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Syed Ahmad Barelvi or Sayyid Ahmad Shaheed (1786–1831) was an Indian Muslim revivalist from Raebareli, a part of the historical United Provinces of Agra and Oudh (now called Uttar Pradesh). The epithet Barelvi is derived from Raebareli, his place of origin.

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  • Syed Ahmad Shaheed
  • Syed Ahmad Shaheeeeed
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  • Syed Ahmad Barelvi or Sayyid Ahmad Shaheed (1786–1831) was an Indian Muslim revivalist from Raebareli, a part of the historical United Provinces of Agra and Oudh (now called Uttar Pradesh). The epithet Barelvi is derived from Raebareli, his place of origin.
  • Syed Ahmad Barelvi or Sayyid Ahmad Shaheed (1786–1831) was an Indian Muslim revivalist from Rae Bareli, a part of the historical United Provinces of Agra and Oudh (now called Uttar Pradesh). The epithet Barelvi is derived from Rae Bareli, his place of origin.
  • Syed Ahmad Barelvi or Sayyid Ahmad Shaheed (1786–1831) was a fredom fighter against British Raj ,after his death his movement played a big role in 1857 indian rebellion ,he was a Indian Muslim revivalist from Rae Bareli, a part of the historical United Provinces of Agra and Oudh (now called Uttar Pradesh). The epithet Barelvi is derived from Rae Bareli, his place of origin.
  • Syed Ahmad Barelvi or Sayyid Ahmad Shaheed (1786–1831) was an Indian Muslim revivalist from bareilly, a part of the historical United Provinces of Agra and Oudh (now called Uttar Pradesh). The epithet Barelvi is derived from Bareilly, his place of origin.
  • Syed Ahmad Barelvi or Sayyid Ahmad Shaheed (1786–1831) was an Indian Hanafi Maturidi Muslim revivalist from bareilly, a part of the historical United Provinces of Agra and Oudh (now called Uttar Pradesh). The epithet Barelvi is derived from Bareilly, his place of origin.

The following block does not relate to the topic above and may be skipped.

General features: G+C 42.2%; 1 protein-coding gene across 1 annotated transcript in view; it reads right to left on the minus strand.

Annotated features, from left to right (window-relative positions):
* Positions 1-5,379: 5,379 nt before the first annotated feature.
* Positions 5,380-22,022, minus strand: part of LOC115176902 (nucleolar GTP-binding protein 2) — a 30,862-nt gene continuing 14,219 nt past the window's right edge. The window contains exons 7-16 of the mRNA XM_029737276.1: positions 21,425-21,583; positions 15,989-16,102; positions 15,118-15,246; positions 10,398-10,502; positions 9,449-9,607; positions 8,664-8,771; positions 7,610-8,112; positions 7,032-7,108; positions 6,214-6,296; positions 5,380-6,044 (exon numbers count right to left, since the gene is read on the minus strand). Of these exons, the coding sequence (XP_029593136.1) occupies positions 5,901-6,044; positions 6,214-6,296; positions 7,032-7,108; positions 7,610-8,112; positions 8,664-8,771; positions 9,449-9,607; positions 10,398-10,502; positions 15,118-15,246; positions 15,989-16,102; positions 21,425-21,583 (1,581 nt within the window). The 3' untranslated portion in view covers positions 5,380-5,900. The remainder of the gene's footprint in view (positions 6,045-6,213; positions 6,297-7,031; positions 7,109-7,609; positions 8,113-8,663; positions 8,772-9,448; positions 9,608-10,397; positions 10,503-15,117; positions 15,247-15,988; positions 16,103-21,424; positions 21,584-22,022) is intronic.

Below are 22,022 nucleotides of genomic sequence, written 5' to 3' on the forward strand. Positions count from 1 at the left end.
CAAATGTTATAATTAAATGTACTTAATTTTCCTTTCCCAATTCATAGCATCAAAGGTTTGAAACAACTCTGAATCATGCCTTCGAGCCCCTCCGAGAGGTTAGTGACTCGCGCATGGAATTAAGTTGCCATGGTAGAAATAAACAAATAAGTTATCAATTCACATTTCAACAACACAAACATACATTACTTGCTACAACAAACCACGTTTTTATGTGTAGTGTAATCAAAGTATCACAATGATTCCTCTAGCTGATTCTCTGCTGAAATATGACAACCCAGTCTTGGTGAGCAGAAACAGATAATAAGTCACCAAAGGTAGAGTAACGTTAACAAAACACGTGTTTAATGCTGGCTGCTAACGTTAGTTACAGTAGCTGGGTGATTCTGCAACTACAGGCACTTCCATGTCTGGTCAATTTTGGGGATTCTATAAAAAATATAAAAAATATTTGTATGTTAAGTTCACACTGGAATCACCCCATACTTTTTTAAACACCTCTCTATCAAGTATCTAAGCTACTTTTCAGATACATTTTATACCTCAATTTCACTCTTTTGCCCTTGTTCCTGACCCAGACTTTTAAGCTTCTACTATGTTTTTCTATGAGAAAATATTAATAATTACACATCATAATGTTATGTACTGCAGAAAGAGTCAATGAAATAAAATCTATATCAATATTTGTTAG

• Syed Ahmad Barelvi or Sayyid Ahmad Shaheed (1786–1831) was an Indian Hanafi Maturidi Muslim revivalist from bareilly, a part of the historical United Provinces of Agra and Oudh (now called Uttar Pradesh). The epithet Barelvi is derived from Bareilly, his place of origin. Syed Ahmad was born near Lucknow in the small town of Rai bareli in 1786.
  • {{Infobox religious biography| religion = Sunni Islam| name = Syed Ahmad Shaheed| image = File:সাইয়েদ আহমাদ ব্রেলভীর কবর.JPG| caption =| birth_date = 29 November 1786| birth_place = [[Rae BareliAwadh Subah, Mughal Empire(now in Uttar Pradesh, India)| death_date = 6 May 1831 (aged 44)| death_place = Balakot, Sikh Empire(now in Khyber Pakhtunkhwa, Pakistan)| other_names = | known_for = Battle of Balakot| influences = Ahmed Sirhindi, Shah Waliullah, Shah Abdul Aziz| relatives = | website = | footnotes =}}
  • Syed Ahmad Barelvi or Sayyid Ahmad Shaheed (1786–1831) was an Indian Hanafi Maturidi Muslim revivalist from Raebareli, a part of the historical United Provinces of Agra and Oudh (now called Uttar Pradesh). The epithet Barelvi is derived from Rae Bareilly, his place of origin.
rdfs:label
  • Syed Ahmad Barelvi
has abstract
  • Syed Ahmad Barelvi or Sayyid Ahmad Shaheed (1786–1831) was an Indian Muslim revivalist from Raebareli, a part of the historical United Provinces of Agra and Oudh (now called Uttar Pradesh). The epithet Barelvi is derived from Raebareli, his place of origin. Syed Ahmad toured India preaching Islamic renewal and jihad, and built a highly developed network of personal friends and partisans spread across northern India organized to recruit and dispatch men and financial aid. In 1826 he provided an Islamic challenge to an expanding Sikh empire when he arrived in Peshawar, (now in Pakistan), with a few hundred disciples, to establish an Islamic state among Pashtun tribes in the area with the support of his network. During the last years of his life, his supporters designated him Amir al-Mu'minin ("Commander of the Believers"), and Shaheed ("martyr") after his death in the Battle of Balakot in 1831. He is thought to have been killed, along with hundreds of his troops and followers, by the Sikh army in Balakot, Mansehra District in 1831, but a number of his followers survived and continued to fight on, taking part in tribal uprisings in the North-west province as late as 1897. Syed Ahmad is thought by at least one scholar (Edward Mortimer), to have anticipated modern Islamists in waging jihad and attempting to create an Islamic state with strict enforcement of Islamic law, and by at least one other (Olivier Roy), to be the first modern Islamic leader to lead a movement that was "religious, military and political," and to address the common people and rulers with a call for jihad.